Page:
Former New Zealand cricketer Chris Cairns has revealed that Stephen Fleming, Daniel Vettori and Kyle Mills have aided the International Cricket Council's investigation into his alleged involvement in match-fixing.

Cairns returned to New Zealand on Friday after being interviewed by London's Metropolitan Police, the ICC's anti-corruption and security unit and the England and Wales Cricket Board (ECB).

Cairns said the interview with the Metropolitan Police was in relation to an allegation that he had perjured himself at his defamation trial against Lalit Modi (Cairns v Modi) in the London High Court in 2012.

The ICC is investigating allegations of match-fixing by Cairns, Lou Vincent and Daryl Tuffey.

All three played for the Chandigarh Lions in the now-defunct Indian Cricket League.

Cairns and Tuffey have consistently denied any wrongdoing.

Reading from a prepared statement, Cairns told media at Auckland Airport that he refuted the allegations being made against him.

"Each and every allegation against me that I have cheated in cricket or attempted to induce others to cheat in cricket is false," he said.

"I have never match-fixed, sought to have others match-fix, or otherwise played the game of cricket in anything other than the spirit it so richly deserves to be played in."

The revelation that former Black Caps captains Fleming and Vettori and current New Zealand bowler Mills had assisted the ICC follows the leaking of testimonies made to the ICC by current New Zealand skipper Brendon McCullum and ex-New Zealand player Vincent to the media.

Cairns said Fleming, Vettori and Mills were people who McCullum said he had spoken to about the alleged approach.

"These three ex or current New Zealand players have made no direct accusation against me," Cairns added.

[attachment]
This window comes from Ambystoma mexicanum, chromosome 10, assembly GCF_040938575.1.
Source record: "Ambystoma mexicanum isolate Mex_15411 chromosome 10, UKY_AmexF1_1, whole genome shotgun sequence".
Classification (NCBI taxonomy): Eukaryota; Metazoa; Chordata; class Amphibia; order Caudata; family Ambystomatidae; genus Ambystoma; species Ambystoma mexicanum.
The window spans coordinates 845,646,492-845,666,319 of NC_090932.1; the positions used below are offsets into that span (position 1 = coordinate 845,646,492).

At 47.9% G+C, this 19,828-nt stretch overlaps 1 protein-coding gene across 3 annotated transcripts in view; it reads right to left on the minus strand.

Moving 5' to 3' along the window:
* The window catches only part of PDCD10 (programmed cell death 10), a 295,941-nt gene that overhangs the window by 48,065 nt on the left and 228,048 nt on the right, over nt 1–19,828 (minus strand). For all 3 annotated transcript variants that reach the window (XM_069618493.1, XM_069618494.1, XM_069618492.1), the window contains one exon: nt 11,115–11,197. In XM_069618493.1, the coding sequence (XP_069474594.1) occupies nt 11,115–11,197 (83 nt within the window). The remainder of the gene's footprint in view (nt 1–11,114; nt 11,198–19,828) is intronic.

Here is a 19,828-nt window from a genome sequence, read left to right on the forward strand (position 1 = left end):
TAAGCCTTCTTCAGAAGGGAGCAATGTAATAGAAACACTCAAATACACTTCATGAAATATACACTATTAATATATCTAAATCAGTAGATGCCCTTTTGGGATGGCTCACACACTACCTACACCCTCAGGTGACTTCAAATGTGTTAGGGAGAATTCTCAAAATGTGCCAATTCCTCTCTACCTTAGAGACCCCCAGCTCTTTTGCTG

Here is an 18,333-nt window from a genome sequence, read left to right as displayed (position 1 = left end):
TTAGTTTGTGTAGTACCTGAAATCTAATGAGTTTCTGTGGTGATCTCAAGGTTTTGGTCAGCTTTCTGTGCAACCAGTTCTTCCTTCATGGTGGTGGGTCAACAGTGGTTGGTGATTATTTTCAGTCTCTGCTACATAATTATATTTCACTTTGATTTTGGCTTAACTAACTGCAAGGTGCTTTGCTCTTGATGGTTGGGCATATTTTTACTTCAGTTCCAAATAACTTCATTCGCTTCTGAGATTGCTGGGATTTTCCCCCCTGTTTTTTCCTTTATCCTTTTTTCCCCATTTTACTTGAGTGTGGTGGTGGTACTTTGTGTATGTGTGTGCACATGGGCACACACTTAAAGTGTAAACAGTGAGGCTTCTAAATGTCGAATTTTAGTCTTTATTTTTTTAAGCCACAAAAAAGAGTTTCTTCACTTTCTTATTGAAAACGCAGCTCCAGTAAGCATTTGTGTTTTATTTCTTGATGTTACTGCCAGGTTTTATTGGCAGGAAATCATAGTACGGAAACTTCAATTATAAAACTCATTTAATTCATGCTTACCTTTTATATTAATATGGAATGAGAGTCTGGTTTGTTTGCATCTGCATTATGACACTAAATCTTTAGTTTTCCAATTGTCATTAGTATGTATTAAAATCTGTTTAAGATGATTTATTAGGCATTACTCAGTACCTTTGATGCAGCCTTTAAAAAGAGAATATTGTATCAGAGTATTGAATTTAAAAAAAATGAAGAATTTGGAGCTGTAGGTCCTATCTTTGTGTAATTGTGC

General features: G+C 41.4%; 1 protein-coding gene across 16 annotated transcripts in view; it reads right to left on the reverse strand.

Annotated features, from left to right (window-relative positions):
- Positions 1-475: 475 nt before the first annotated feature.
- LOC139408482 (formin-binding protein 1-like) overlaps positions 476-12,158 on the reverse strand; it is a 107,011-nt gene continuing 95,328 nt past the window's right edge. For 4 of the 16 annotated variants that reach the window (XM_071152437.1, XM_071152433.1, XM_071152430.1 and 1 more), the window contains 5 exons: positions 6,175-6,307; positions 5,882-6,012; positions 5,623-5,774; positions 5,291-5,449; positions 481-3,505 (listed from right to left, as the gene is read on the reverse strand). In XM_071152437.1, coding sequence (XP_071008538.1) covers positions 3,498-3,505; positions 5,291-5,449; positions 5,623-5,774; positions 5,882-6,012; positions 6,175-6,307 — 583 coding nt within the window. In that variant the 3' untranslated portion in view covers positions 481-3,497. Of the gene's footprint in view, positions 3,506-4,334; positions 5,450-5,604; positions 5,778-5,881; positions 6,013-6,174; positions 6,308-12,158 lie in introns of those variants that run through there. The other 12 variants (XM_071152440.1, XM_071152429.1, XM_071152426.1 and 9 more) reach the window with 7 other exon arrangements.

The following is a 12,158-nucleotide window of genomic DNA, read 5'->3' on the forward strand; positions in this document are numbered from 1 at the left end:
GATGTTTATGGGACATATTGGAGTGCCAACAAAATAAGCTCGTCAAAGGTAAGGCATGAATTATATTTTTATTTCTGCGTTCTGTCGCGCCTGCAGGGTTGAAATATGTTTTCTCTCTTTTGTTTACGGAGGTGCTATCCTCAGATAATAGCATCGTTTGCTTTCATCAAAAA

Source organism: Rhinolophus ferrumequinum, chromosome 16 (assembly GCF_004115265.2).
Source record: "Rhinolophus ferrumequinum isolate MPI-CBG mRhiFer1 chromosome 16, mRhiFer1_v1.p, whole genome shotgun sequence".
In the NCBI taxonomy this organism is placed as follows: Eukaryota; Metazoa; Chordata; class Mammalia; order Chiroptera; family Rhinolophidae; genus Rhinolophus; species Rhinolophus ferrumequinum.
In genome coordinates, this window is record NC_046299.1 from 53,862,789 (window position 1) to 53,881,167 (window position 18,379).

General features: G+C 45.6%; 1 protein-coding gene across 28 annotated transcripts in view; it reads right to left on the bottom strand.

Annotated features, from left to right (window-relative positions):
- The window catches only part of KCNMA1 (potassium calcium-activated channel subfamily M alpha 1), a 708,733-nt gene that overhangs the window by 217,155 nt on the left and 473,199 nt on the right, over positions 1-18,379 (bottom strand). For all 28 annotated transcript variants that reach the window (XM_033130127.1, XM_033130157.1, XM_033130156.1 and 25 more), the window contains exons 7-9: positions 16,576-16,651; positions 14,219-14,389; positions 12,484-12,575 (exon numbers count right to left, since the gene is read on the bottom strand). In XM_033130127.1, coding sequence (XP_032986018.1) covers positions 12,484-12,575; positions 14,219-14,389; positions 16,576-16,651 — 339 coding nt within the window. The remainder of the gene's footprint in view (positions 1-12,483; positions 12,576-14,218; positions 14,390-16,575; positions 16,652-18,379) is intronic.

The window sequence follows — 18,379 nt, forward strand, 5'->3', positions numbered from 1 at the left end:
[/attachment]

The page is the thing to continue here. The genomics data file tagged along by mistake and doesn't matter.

"Two of these men made statements supporting Mr McCullum's claim that he spoke to them. The third man told investigators his memory was foggy and he could not make a statement in support of Mr McCullum.

"It is also significant that none of those players seem to have spoken to anyone at the ICC or any other organisation about my alleged conversation with Mr McCullum until this year, 2014."

Cairns also said that McCullum, who testified against Cairns after allegedly being approached in 2008, had waited until February 17, 2011 to report the alleged approach.

"It is beyond doubt that regardless of what certain people have claimed recently in the media, Brendon McCullum waited three years before reporting this alleged approach to an ICC anti-corruption official," Cairns said.

"He alleges that I approached him during the ICL tournament in March 2008. It is misleading at the least for a host of people to claim that he reported my alleged corrupt approach within a timely fashion or that there had been a small delay.

"Mr McCullum first made his allegation to the ICC's ACSU on 17th February 2011. Not only was this nearly three years after the alleged approach but importantly it is 13 months before the trial in March 2012 of my case in the London High Court against Lalit Modi about match-fixing.

"At that trial every allegation that I was match-fixing was shown to be false. It is extraordinary that Mr McCullum told the ACSU in February 2011 that three years previously I approached him to match-fix yet neither he nor the ACSU anti-corruption officer who took his statement, Mr John Rhodes, took that information to the ICC or informed Mr Modi or anyone else of this startling revelation."

Cairns was also scathing about his former team-mate Vincent, who has admitted he is fully co-operating with the investigation.

"In 2008 he had a lot of problems that he has admitted to. I endeavoured to become a friend to him in these difficult times. He has betrayed the friendship I offered him," Cairns said.

"He now seeks to portray himself as a whistleblower. He is nothing of the sort. The truth is that he has been caught cheating and seeks to mitigate his sins by blaming others. The allegations he and his ex-wife make against me are despicable lies."

Cairns concluded by saying: "I find the manner in which this whole matter has progressed and the limited information that has been provided to me until very recently to be very disturbing.

"Knowing what I now know of these allegations against me I find the situation truly absurd, bizarre and scary.

"I now wait to see what happens next. Whatever happens I am hopeful that proper process will be followed and that I will be cleared of these allegations."